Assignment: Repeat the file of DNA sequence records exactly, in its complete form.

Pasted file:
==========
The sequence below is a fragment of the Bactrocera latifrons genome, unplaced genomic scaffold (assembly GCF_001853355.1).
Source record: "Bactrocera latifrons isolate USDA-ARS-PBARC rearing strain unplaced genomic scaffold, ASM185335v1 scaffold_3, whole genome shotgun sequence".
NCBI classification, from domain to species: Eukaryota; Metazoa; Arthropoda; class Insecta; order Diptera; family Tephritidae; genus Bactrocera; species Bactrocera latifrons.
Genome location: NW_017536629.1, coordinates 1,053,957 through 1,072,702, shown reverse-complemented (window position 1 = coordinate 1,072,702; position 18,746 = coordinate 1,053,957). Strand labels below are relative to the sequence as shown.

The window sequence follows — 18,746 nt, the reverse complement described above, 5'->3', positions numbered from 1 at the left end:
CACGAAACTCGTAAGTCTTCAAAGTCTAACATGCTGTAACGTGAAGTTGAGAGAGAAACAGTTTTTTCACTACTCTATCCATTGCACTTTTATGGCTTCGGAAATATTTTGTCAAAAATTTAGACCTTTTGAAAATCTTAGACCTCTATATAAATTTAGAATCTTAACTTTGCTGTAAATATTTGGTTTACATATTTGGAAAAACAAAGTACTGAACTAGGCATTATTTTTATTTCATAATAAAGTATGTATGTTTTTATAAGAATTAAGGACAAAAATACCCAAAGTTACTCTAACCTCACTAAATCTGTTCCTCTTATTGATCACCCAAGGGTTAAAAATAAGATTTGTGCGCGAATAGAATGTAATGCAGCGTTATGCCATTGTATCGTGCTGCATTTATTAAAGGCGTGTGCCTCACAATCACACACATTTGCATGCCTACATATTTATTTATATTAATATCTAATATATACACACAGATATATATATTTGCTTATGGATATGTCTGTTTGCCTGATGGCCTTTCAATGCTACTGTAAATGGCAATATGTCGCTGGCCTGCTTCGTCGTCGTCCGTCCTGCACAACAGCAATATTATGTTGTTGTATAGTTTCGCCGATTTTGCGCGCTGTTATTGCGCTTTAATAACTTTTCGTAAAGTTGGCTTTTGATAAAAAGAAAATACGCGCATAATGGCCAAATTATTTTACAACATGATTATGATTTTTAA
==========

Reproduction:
The sequence below is a fragment of the Bactrocera latifrons genome, unplaced genomic scaffold (assembly GCF_001853355.1).
Source record: "Bactrocera latifrons isolate USDA-ARS-PBARC rearing strain unplaced genomic scaffold, ASM185335v1 scaffold_3, whole genome shotgun sequence".
NCBI classification, from domain to species: Eukaryota; Metazoa; Arthropoda; class Insecta; order Diptera; family Tephritidae; genus Bactrocera; species Bactrocera latifrons.
Genome location: NW_017536629.1, coordinates 1,053,957 through 1,072,702, shown reverse-complemented (window position 1 = coordinate 1,072,702; position 18,746 = coordinate 1,053,957). Strand labels below are relative to the sequence as shown.

The window sequence follows — 18,746 nt, the reverse complement described above, 5'->3', positions numbered from 1 at the left end:
CACGAAACTCGTAAGTCTTCAAAGTCTAACATGCTGTAACGTGAAGTTGAGAGAGAAACAGTTTTTTCACTACTCTATCCATTGCACTTTTATGGCTTCGGAAATATTTTGTCAAAAATTTAGACCTTTTGAAAATCTTAGACCTCTATATAAATTTAGAATCTTAACTTTGCTGTAAATATTTGGTTTACATATTTGGAAAAACAAAGTACTGAACTAGGCATTATTTTTATTTCATAATAAAGTATGTATGTTTTTATAAGAATTAAGGACAAAAATACCCAAAGTTACTCTAACCTCACTAAATCTGTTCCTCTTATTGATCACCCAAGGGTTAAAAATAAGATTTGTGCGCGAATAGAATGTAATGCAGCGTTATGCCATTGTATCGTGCTGCATTTATTAAAGGCGTGTGCCTCACAATCACACACATTTGCATGCCTACATATTTATTTATATTAATATCTAATATATACACACAGATATATATATTTGCTTATGGATATGTCTGTTTGCCTGATGGCCTTTCAATGCTACTGTAAATGGCAATATGTCGCTGGCCTGCTTCGTCGTCGTCCGTCCTGCACAACAGCAATATTATGTTGTTGTATAGTTTCGCCGATTTTGCGCGCTGTTATTGCGCTTTAATAACTTTTCGTAAAGTTGGCTTTTGATAAAAAGAAAATACGCGCATAATGGCCAAATTATTTTACAACATGATTATGATTTTTAA